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A New Potential Stage of Precursor Condition in Multiple Myeloma
Posted: Mar 29, 2023
A New Potential Stage of Precursor Condition in Multiple Myeloma image

An earlier precursor condition for multiple myeloma called MGIP has been identified in patients who were being screened for MGUS and smoldering myeloma, using a more sensitive test called mass spectometry. 

Catherine Marinac, PhD of Dana Farber Cancer Institute shared results of the PROMISE study at the recent Intercepting Blood Cancers conference. The PROMISE study included 7,622 people that included adults over 40 who were Black or were family members of multiple myeloma patients. The study was screening for the presence of MGUS or smoldering myeloma in these populations. MGUS is a common condition that is found in 3% of people over the age of 50 in the United States and was found to be 3x higher in the Black population.

Using a sensitive test called mass spectrometry from a blood sample, the cutoff to be considered MGUS was a monoclonal protein over .2 grams/liter. The mass spectrometry test is called MALDI-TOF and was provided by The Binding Site for the study.

Interestingly, they found individuals with a monoclonal protein of under .2 g/l and classified described these patients with a new classification called Monoclonal Gammopathy of Indeterminate Significance (MGIP).

Irene Ghobrial, MD of Dana Farber noted that they didn’t want to classify these low level patients as MGUS and confuse everyone. They screened two patients with MGIP and selected CD19 and CD138 cells and found that the two patients actually had lymphomas. Dr. Ghobrial noted that patients with early B cell lymphomas like CLL or follicular lymphoma may not be getting properly diagnosed.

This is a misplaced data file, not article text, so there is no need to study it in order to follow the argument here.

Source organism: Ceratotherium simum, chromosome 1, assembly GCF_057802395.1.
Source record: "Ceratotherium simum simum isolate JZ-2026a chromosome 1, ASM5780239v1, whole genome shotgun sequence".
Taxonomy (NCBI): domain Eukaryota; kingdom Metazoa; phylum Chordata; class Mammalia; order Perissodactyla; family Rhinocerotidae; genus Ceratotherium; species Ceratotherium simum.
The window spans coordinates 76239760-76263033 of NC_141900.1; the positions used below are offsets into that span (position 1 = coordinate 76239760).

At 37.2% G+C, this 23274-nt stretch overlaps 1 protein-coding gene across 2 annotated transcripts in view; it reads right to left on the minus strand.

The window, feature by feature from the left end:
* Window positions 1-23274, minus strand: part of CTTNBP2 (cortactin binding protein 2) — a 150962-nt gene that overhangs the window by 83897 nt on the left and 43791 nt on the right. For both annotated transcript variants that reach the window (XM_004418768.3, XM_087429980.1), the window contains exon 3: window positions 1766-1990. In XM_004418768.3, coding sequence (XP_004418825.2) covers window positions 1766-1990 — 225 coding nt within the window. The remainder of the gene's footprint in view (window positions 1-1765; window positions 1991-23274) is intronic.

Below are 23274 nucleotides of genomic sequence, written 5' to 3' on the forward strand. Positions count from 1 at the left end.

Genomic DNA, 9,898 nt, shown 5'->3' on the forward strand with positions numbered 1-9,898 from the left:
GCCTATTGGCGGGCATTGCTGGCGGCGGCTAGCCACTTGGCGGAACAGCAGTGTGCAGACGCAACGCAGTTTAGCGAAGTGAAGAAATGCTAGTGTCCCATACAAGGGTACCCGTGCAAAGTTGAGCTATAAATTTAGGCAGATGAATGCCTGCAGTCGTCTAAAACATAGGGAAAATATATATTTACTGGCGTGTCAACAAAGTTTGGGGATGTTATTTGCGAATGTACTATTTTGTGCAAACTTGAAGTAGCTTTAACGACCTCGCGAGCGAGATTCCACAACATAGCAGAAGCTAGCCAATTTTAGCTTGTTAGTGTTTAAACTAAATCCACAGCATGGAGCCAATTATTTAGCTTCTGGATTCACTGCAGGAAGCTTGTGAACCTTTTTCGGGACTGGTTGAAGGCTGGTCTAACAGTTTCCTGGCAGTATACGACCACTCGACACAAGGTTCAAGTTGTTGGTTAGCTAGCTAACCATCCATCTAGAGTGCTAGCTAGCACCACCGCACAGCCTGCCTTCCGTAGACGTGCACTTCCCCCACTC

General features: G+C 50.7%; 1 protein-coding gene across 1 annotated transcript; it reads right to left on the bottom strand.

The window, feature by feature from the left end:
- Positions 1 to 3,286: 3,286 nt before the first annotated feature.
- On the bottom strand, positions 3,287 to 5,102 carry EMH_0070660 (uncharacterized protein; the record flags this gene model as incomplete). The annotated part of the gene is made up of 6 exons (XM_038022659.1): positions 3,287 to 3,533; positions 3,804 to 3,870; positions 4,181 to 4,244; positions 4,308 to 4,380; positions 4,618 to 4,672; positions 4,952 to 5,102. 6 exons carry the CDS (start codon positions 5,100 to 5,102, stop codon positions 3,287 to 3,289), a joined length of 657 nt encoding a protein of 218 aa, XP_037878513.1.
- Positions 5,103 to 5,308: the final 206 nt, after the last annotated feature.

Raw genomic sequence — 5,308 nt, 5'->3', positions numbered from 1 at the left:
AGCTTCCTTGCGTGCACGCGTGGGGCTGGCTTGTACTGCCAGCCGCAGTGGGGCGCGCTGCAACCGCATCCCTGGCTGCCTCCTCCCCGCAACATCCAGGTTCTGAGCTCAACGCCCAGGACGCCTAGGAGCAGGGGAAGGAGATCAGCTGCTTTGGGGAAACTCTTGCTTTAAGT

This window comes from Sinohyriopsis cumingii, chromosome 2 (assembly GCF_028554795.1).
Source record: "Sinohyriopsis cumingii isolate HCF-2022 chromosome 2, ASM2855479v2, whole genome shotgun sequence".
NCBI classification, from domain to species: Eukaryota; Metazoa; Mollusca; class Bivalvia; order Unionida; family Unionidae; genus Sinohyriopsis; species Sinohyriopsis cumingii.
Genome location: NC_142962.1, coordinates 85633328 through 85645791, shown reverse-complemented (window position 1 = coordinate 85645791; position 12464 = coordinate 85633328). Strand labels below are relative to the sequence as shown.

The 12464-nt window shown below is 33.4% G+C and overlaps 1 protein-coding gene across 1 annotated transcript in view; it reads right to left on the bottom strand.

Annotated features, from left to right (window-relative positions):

Rafael Fonseca, MD of the Mayo Clinic discussed that the MGIP finding increased with age. There were no racial differences between White and Black patients with MGIP. He noted that if there is a deletion of 6q at the time of MGIP, this typically becomes a condition called Waldenstroms Macroglobulinemia.

DOES MGIP Persist?

MGIP seems to be quite common and in a large percentage of patients, it persists. Using the same MALDI-TOF test, the MGIP persisted in 35% of cases. When using another test called  LC-MS (liquid chromatography–mass spectrometry), MGIP persisted in 91% of cases. 

Further work will be done to beter understand this condition and how it relates to MGUS, smoldering myeloma and multiple myeloma.

The author Jennifer Ahlstrom

about the author
Jennifer Ahlstrom

Myeloma survivor, patient advocate, wife, mom of 6. Believer that patients can contribute to cures by joining HealthTree Cure Hub and joining clinical research. Founder and CEO of HealthTree Foundation. 

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